The Chesapeake Bay Workcamp gives Christian teens from across the country a chance to fix up homes of those in need, form bonds with others and grow in faith.

Projects put values into action

July 01, 2005|By Chris Yakaitis | Chris Yakaitis,SPECIAL TO THE SUN

Exhausted from a solid morning of house repairs, 15-year-old Jessica Rudolph of Cleveland curled up in a floral-patterned armchair and shut her eyes.

From across her living room, 101-year-old Linthicum resident Helen Becker captured the moment with a disposable camera. "I call her Sleeping Beauty," she said jokingly.

Ten teenagers from across the country had gathered in Becker's living room Tuesday, their brows drenched with sweat, their arms, cheeks and yellow Livestrong wristbands flecked with white paint. They came to Anne Arundel County this week as participants in the first Chesapeake Bay Workcamp, a mission trip for Christian youths co-sponsored by the Nichols-Bethel United Methodist Church in Odenton.

After three hours of painting, plastering and pruning at Becker's home of 54 years, the high-school-aged volunteers paused around noon for ham sandwiches, Gatorade and conversation with their host.

Motioning to one of two birdcages in the room, Davis Baratta, 14, of Pittsburgh asked, "Is that a parrot or a parakeet?"

"He's a lovebird," Becker said, frowning lightly at the squawking bird. "But he isn't very lovable right now."

After a devotions period in which the teens and two volunteer adult co-workers discussed values and Bible passages in light of their projects and interactions, the group fanned out in pairs and trios across the house to resume the morning's work: trimming the outside bushes, spackling tiny cracks in the bathroom ceiling and repainting the basement and kitchen.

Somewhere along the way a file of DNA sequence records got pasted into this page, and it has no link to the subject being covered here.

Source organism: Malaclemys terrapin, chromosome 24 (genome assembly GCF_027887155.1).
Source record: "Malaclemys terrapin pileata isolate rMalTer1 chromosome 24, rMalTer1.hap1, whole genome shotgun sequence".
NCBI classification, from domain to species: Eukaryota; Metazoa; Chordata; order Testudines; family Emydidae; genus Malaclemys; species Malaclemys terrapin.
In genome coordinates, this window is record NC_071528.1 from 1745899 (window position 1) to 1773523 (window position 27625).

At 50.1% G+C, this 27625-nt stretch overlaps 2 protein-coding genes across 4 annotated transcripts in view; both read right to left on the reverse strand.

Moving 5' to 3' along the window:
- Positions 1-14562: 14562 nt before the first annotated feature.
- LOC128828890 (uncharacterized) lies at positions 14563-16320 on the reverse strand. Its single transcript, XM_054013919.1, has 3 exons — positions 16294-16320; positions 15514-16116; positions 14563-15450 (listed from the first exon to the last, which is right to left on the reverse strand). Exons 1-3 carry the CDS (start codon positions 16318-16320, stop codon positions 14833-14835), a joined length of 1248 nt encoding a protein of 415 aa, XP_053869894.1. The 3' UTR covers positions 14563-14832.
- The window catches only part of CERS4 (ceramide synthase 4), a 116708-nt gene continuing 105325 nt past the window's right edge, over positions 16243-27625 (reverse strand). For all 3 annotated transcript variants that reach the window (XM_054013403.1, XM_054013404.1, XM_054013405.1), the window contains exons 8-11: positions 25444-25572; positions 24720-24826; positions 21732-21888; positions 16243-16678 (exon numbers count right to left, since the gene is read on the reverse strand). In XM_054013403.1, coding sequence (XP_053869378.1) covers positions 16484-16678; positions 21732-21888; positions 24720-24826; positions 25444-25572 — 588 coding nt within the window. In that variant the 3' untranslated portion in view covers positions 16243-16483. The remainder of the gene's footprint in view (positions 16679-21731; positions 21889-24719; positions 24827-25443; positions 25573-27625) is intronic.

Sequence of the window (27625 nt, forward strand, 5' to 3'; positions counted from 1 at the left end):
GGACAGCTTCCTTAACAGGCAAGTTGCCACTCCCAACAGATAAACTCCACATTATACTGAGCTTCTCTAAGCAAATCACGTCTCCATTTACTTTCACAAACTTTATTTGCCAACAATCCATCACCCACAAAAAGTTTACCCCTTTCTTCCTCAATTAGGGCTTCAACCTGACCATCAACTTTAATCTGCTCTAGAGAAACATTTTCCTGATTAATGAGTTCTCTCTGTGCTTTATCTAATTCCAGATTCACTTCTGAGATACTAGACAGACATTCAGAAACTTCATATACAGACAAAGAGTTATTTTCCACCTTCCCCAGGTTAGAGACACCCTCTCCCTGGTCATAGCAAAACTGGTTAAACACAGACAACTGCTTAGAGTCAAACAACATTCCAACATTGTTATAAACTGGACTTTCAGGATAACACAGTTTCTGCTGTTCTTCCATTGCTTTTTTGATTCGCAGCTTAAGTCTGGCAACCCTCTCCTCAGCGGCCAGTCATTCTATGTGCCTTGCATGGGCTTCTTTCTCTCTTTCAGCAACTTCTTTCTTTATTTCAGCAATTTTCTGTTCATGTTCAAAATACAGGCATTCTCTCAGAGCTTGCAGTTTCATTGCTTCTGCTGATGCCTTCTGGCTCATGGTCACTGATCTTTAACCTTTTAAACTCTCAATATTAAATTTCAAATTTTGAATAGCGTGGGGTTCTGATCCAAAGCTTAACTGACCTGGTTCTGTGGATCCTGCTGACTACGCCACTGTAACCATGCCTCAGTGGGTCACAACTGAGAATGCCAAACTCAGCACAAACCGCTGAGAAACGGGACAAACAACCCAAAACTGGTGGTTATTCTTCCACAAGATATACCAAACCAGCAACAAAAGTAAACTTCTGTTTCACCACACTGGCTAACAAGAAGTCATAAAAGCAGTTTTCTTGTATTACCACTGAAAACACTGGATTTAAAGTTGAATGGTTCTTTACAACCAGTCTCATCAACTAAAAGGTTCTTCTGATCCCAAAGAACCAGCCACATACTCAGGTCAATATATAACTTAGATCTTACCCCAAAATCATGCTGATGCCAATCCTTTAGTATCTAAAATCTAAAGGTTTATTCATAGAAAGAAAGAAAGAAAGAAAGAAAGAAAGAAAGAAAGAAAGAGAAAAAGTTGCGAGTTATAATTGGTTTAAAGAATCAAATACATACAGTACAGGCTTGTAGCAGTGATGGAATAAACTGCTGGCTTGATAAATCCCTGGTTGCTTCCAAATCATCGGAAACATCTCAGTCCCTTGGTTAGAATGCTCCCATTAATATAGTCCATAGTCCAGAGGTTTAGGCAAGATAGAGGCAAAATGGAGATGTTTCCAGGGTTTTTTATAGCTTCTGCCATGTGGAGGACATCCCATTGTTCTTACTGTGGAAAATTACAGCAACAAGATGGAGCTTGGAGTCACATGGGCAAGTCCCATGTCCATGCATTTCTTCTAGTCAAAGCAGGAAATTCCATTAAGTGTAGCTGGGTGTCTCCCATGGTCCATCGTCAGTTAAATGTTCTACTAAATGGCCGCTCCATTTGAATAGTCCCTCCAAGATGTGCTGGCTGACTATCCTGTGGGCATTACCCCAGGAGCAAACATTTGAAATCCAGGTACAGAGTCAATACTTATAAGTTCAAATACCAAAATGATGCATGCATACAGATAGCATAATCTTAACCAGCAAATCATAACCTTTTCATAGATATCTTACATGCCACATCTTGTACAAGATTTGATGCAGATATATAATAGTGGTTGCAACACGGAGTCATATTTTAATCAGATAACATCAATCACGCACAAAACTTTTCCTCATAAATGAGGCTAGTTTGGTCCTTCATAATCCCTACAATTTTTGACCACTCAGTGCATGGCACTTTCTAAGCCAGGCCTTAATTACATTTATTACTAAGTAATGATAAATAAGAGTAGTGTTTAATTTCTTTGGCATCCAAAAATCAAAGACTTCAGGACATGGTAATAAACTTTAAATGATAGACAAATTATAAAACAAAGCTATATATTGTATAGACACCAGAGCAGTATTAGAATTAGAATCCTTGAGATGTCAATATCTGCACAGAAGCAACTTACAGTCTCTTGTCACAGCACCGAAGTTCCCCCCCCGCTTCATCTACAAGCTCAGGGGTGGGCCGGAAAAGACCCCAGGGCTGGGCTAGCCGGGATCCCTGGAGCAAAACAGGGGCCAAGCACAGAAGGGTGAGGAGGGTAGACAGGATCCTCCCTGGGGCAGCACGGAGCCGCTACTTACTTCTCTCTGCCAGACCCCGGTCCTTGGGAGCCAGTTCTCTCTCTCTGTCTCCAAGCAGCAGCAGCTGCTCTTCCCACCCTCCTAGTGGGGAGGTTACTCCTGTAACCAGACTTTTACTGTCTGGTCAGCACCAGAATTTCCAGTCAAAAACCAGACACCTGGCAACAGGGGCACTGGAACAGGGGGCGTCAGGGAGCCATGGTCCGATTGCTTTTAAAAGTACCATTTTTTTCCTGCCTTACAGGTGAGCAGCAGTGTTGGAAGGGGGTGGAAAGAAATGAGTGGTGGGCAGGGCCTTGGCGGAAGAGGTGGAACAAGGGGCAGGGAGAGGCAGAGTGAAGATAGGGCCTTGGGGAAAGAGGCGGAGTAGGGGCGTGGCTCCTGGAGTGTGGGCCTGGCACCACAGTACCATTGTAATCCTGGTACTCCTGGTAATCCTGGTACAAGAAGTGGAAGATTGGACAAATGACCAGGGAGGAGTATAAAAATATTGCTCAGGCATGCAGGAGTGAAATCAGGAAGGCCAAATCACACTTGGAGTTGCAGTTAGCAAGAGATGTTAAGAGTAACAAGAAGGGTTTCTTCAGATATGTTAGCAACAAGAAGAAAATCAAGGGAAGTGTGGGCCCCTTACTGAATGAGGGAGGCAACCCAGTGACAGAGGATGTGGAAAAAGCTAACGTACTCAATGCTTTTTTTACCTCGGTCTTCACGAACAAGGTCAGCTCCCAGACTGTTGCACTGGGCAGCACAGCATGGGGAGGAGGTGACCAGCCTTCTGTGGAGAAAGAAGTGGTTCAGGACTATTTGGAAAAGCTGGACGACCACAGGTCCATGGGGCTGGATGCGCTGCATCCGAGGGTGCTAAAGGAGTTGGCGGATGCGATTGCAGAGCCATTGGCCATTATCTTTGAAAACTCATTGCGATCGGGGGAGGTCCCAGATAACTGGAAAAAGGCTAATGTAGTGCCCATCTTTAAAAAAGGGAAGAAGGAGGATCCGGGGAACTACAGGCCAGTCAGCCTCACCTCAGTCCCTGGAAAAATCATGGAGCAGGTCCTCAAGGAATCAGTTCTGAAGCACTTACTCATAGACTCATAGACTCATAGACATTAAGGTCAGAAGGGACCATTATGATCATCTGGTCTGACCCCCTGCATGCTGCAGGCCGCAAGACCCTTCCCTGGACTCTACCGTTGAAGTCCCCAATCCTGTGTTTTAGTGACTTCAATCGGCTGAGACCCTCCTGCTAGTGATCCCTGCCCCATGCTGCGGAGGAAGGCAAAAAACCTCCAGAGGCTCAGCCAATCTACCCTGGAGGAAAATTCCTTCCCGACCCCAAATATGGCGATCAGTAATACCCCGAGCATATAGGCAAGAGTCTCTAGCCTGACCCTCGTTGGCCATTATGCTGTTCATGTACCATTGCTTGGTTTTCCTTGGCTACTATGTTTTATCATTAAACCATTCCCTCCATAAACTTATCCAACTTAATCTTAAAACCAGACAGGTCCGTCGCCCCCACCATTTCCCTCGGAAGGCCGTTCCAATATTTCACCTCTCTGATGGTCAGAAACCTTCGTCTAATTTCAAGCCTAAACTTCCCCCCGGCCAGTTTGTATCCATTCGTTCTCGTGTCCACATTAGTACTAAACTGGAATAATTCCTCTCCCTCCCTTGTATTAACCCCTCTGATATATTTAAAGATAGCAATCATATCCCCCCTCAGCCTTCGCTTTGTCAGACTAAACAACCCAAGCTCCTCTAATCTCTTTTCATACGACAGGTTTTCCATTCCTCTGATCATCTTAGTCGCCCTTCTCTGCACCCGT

"I told them my kitchen needed doing," Becker said. "I didn't know they were going to do the whole place!"

The volunteers at Becker's house represented two of 67 work crews conducting maintenance and basic repairs at 51 homes throughout the county. On Sunday, 318 teens and 78 adults from as far away as Arizona converged at the work camp's home base at Old Mill High School in Millersville - where they eat in the cafeteria and sleep in the classrooms - to begin the weeklong Christian service program.

"God wants us to care for people, and in that process we grow spiritually," said Eric Lohe, a pastor from Indianapolis and the work camp's co-director. "That's a real important foundation [of the work camp]. If there's a need out there, we will help them if we are able to."

After arriving at Old Mill, the campers were quickly dispersed into work crews for the week, typically with five teens and one adult each. The crews first visited their sites Monday to assess materials they would need, set project goals and divvy up tasks for the week. They reported to their assigned houses every morning at 8:30 and worked until around 3 p.m., with an earlier stop time Wednesday to enable the visitors to tour Baltimore, Annapolis, Washington, the Chesapeake Bay or the Eastern Shore.